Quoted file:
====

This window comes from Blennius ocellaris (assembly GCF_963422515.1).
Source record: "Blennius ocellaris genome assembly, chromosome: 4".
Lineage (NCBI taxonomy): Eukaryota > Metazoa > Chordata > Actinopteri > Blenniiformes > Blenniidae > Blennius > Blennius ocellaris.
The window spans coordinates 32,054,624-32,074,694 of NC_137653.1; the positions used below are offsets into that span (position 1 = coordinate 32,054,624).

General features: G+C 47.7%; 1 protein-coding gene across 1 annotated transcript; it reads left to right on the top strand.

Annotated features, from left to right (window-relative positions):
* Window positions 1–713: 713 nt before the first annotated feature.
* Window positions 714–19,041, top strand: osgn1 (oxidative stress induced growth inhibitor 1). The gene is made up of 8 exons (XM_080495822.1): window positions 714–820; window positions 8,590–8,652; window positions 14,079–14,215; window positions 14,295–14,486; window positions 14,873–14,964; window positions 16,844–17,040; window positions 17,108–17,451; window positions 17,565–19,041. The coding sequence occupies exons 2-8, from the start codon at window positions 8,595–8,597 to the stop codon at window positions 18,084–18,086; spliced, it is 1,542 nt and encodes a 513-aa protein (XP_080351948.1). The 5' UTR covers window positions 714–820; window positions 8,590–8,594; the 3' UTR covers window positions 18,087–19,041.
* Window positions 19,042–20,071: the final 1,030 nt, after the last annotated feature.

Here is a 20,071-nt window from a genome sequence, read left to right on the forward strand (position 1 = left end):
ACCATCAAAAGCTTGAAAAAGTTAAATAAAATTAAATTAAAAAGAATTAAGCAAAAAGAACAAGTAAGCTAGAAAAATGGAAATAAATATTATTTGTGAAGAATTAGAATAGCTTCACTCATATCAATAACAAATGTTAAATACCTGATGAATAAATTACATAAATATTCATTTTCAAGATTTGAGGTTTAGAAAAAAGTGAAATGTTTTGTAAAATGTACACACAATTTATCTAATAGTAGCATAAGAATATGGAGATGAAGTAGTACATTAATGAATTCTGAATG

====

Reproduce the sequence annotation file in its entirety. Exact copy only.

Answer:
This window comes from Blennius ocellaris (assembly GCF_963422515.1).
Source record: "Blennius ocellaris genome assembly, chromosome: 4".
Lineage (NCBI taxonomy): Eukaryota > Metazoa > Chordata > Actinopteri > Blenniiformes > Blenniidae > Blennius > Blennius ocellaris.
The window spans coordinates 32,054,624-32,074,694 of NC_137653.1; the positions used below are offsets into that span (position 1 = coordinate 32,054,624).

General features: G+C 47.7%; 1 protein-coding gene across 1 annotated transcript; it reads left to right on the top strand.

Annotated features, from left to right (window-relative positions):
* Window positions 1–713: 713 nt before the first annotated feature.
* Window positions 714–19,041, top strand: osgn1 (oxidative stress induced growth inhibitor 1). The gene is made up of 8 exons (XM_080495822.1): window positions 714–820; window positions 8,590–8,652; window positions 14,079–14,215; window positions 14,295–14,486; window positions 14,873–14,964; window positions 16,844–17,040; window positions 17,108–17,451; window positions 17,565–19,041. The coding sequence occupies exons 2-8, from the start codon at window positions 8,595–8,597 to the stop codon at window positions 18,084–18,086; spliced, it is 1,542 nt and encodes a 513-aa protein (XP_080351948.1). The 5' UTR covers window positions 714–820; window positions 8,590–8,594; the 3' UTR covers window positions 18,087–19,041.
* Window positions 19,042–20,071: the final 1,030 nt, after the last annotated feature.

Here is a 20,071-nt window from a genome sequence, read left to right on the forward strand (position 1 = left end):
ACCATCAAAAGCTTGAAAAAGTTAAATAAAATTAAATTAAAAAGAATTAAGCAAAAAGAACAAGTAAGCTAGAAAAATGGAAATAAATATTATTTGTGAAGAATTAGAATAGCTTCACTCATATCAATAACAAATGTTAAATACCTGATGAATAAATTACATAAATATTCATTTTCAAGATTTGAGGTTTAGAAAAAAGTGAAATGTTTTGTAAAATGTACACACAATTTATCTAATAGTAGCATAAGAATATGGAGATGAAGTAGTACATTAATGAATTCTGAATG